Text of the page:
This I Believe

Amy - Lebanon, Oregon
Entered on May 16, 2007
Age Group: 18 - 30
  • Podcasts

    Sign up for our free, weekly podcast of featured essays. You can download recent episodes individually, or subscribe to automatically receive each podcast. Learn more.

  • FAQ

    Frequently asked questions about the This I Believe project, educational opportunities and more...

  • Top Essays USB Drive

    This USB drive contains 100 of the top This I Believe audio broadcasts of the last ten years, plus some favorites from Edward R. Murrow's radio series of the 1950s. It's perfect for personal or classroom use! Click here to learn more.

I reached up on tip-toes and lifted my scrapbook from the top shelf of my closet. I blew the dust off of the cover and sat down to enjoy my trip to memory lane. I turned each page and savored one good memory after the other. Upon one page that I turned all happy memories were abandoned. On this page of hurtful memories, I was surrounded by my so called “friends,” but inside, I was the only living soul on earth. I felt as if I was left to breathe alone, while I constantly searched for someone who would care, but to my dilemma, there was no one.

The pictures were of a school state convention I went to when I was 14 years old. Volleyball was one of my many competitions and since I wasn’t an athlete, it was my least favorite. Looking at the pictures now, I realize how out of place I looked. I was always on the outside of the huddle, sitting on the bench, looking lost when on the court, and was always more afraid of the player who would push me out of the way to get the ball rather then of how I would actually get the ball itself. My mom used to say that I looked scared out there. The many days I would cry when I got to the privacy of my home told my mom that it was more then a volleyball that left me scarred.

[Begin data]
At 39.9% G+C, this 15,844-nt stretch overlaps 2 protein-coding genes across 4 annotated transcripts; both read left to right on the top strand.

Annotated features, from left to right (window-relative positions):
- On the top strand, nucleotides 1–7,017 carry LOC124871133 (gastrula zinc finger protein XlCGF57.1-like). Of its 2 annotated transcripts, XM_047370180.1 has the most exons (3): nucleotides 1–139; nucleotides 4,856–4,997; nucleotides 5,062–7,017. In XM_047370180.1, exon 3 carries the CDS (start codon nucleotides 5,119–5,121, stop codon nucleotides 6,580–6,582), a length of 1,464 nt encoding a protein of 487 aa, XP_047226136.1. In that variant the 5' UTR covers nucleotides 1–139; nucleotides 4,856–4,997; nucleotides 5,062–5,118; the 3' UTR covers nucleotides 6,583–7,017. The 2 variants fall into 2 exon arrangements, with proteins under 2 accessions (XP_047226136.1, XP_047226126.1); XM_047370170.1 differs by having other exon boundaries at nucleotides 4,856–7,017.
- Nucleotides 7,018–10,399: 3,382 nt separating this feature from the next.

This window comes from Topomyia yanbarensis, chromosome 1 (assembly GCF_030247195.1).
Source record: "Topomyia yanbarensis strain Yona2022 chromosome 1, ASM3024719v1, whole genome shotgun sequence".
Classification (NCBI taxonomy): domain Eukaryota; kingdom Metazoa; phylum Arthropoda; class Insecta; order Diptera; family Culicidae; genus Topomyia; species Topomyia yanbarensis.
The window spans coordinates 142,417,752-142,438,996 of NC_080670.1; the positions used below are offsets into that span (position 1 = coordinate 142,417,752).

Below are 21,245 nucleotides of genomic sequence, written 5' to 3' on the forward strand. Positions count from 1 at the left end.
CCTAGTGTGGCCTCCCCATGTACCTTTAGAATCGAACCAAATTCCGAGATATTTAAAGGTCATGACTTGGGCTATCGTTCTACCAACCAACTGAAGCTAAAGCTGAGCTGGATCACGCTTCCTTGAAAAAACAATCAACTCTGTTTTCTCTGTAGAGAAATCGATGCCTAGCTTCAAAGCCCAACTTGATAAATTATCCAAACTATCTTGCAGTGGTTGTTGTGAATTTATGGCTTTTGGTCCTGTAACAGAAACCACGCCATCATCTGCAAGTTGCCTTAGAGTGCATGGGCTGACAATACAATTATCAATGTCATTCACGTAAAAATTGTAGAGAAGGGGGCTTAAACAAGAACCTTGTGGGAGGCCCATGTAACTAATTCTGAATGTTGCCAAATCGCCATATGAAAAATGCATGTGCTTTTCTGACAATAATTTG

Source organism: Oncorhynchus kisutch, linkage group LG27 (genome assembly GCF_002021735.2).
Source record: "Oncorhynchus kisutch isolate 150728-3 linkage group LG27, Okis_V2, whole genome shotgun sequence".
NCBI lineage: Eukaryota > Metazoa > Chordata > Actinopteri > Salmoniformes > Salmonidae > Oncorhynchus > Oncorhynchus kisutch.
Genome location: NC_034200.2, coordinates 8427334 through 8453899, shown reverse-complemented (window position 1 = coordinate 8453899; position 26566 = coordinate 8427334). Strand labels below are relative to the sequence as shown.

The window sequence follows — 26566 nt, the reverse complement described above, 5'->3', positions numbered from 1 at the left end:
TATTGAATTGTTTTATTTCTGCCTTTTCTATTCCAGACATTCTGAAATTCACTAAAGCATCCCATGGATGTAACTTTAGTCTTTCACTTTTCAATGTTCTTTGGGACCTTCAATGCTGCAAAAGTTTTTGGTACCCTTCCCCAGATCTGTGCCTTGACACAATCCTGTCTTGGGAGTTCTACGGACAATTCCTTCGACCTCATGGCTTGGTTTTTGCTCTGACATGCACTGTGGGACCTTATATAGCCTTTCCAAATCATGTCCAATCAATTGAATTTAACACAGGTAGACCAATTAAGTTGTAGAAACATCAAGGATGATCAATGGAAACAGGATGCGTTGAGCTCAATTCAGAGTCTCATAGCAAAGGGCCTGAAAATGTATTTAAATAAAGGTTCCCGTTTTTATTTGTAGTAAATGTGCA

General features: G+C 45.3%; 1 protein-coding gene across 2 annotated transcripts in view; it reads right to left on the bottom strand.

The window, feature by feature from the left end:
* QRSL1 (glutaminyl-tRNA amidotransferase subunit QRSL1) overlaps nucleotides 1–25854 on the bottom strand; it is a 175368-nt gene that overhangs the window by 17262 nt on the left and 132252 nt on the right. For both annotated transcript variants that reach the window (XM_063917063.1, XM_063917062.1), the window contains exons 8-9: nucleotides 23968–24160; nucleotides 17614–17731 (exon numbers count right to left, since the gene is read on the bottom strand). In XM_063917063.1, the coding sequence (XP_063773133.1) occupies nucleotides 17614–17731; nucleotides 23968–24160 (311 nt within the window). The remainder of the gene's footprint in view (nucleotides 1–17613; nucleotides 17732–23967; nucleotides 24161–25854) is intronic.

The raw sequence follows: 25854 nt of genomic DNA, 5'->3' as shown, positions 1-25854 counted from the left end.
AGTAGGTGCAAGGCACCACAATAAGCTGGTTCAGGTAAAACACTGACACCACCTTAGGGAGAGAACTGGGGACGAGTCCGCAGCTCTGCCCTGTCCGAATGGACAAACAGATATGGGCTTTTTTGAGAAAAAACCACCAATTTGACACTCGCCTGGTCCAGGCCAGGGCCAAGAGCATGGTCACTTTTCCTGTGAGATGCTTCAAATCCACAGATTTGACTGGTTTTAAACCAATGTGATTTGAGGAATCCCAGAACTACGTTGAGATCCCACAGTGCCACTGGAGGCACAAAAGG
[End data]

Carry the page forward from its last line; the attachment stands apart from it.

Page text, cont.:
I used to think that being brave was being popular, but a cage held me captive from my popularity and there was no escaping. I would forever be sentenced for my personality, my looks, and my timidness. Who wouldn’t be scared under such confinement?

One picture particularly stands out. After our Convention we stopped by Izzy’s for lunch. I sat with one of the leaders while the rest of the group sat together.

“Can I take a picture of you with your friends?” Kaydi asked.

“Sure,” I said a little nervously. So I pulled up a chair at their table and smiled a “life’s great” smile. Anyone looking at this picture would assume that life was fine, but from my perspective I was still caged. The picture was a fake. I was forced to smile; I was forced to look happy. I was the only one sitting at the front of the table. I was separate from the others. I was alone.

I never did receive a “get out of jail free” card, but the pages of my scrapbook have brought more happy memories; memories that I’m still creating to this day. There are too many dormant pictures that have been buried in peoples’ past. I must find the key to awaken the good memories! I must show them that they are not alone! This world is too silent. I will remain silent no more! This I believe!